April 22, 2016
Good data helps indigenous health picture
A Maori health researcher says a new international study shows the importance of collecting high quality ethnicity data.
Bridget Robson, the associate dean Maori at the University of Otago, Wellington, provided a New Zealand perspective to the study by Australia’s Lowitja Institute and the Lancet journal of the health and wellbeing of more than 154 million indigenous and tribal peoples globally.
She says New Zealand has arguably the most robust data on the health of its indigenous population of any country, with many nations failing to collect data on ethnicity.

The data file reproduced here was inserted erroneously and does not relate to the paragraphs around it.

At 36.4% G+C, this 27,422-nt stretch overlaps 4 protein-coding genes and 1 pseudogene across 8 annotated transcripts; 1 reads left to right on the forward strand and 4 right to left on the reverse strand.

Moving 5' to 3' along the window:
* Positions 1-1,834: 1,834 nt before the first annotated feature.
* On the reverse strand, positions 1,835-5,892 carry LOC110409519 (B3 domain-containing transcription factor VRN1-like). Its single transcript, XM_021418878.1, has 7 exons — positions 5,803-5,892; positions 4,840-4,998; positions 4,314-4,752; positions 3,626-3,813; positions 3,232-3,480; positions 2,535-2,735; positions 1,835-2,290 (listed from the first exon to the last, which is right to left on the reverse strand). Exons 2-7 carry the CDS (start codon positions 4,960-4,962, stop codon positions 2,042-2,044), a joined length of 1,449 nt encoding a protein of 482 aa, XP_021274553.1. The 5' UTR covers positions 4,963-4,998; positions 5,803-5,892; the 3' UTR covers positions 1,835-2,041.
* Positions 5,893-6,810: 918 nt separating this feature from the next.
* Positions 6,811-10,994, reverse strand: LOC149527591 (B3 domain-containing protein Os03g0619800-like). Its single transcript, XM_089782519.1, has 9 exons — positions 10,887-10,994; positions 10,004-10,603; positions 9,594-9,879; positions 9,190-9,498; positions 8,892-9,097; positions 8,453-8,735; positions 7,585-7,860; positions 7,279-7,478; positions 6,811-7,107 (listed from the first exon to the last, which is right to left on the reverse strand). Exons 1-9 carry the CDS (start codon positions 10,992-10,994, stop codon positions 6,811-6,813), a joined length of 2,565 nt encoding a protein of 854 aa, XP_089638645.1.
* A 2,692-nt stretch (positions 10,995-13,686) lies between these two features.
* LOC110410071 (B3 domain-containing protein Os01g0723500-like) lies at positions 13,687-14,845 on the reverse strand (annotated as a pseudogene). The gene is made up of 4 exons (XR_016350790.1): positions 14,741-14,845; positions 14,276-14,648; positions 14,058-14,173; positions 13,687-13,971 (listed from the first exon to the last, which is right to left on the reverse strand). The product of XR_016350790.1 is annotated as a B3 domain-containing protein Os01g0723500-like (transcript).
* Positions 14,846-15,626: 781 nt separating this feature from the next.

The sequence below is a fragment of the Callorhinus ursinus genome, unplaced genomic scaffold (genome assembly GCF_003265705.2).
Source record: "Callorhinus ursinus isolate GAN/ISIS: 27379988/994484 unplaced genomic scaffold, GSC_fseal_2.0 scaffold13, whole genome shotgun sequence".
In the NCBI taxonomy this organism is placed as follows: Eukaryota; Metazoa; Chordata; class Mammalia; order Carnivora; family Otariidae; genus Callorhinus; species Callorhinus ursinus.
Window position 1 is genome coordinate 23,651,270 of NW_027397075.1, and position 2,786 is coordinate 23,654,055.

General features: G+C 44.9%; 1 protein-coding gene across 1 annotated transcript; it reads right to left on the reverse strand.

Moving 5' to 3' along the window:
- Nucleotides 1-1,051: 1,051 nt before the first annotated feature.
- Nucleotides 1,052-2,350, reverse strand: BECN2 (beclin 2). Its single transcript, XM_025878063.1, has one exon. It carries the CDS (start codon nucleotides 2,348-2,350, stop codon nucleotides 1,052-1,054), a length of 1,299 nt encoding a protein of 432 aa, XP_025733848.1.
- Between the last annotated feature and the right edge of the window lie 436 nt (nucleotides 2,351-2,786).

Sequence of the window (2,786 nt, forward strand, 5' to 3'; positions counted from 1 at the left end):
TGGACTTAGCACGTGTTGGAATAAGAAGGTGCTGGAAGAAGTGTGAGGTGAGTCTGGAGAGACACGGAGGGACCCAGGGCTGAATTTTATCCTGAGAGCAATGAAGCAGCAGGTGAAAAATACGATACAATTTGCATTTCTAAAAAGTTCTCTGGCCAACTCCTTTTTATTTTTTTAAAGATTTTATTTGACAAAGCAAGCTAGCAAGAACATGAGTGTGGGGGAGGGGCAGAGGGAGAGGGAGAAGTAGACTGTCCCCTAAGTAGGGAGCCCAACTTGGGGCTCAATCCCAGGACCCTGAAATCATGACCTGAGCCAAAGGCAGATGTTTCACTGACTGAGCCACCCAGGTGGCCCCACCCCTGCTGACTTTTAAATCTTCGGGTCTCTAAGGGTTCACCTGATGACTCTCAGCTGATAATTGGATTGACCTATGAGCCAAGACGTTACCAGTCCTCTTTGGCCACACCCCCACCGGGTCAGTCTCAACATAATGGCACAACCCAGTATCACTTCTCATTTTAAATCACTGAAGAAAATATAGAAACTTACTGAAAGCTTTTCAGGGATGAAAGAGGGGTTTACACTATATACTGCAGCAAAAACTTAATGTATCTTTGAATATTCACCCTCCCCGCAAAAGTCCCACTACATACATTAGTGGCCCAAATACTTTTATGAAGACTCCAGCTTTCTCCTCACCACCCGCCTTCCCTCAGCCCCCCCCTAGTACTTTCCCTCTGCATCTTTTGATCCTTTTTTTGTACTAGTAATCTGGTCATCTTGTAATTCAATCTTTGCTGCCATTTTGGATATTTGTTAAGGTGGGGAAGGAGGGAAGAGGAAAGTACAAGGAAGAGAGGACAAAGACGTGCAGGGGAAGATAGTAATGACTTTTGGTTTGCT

The study covers non-indigenous populations in 23 countries from every continent and region, focusing on differences between indigenous and non-indigenous populations within countries, rather than trying to compare between countries.
Ms Robson says the data in New Zealand’s national health surveillance system is crucial for monitoring the right to health for Maori and Treaty of Waitangi obligations.
She says what’s needed now is data systems that support iwi and hapu to monitor health and social outcomes for their own people and rohe, incorporating Maori values and concepts of health and wellbeing.
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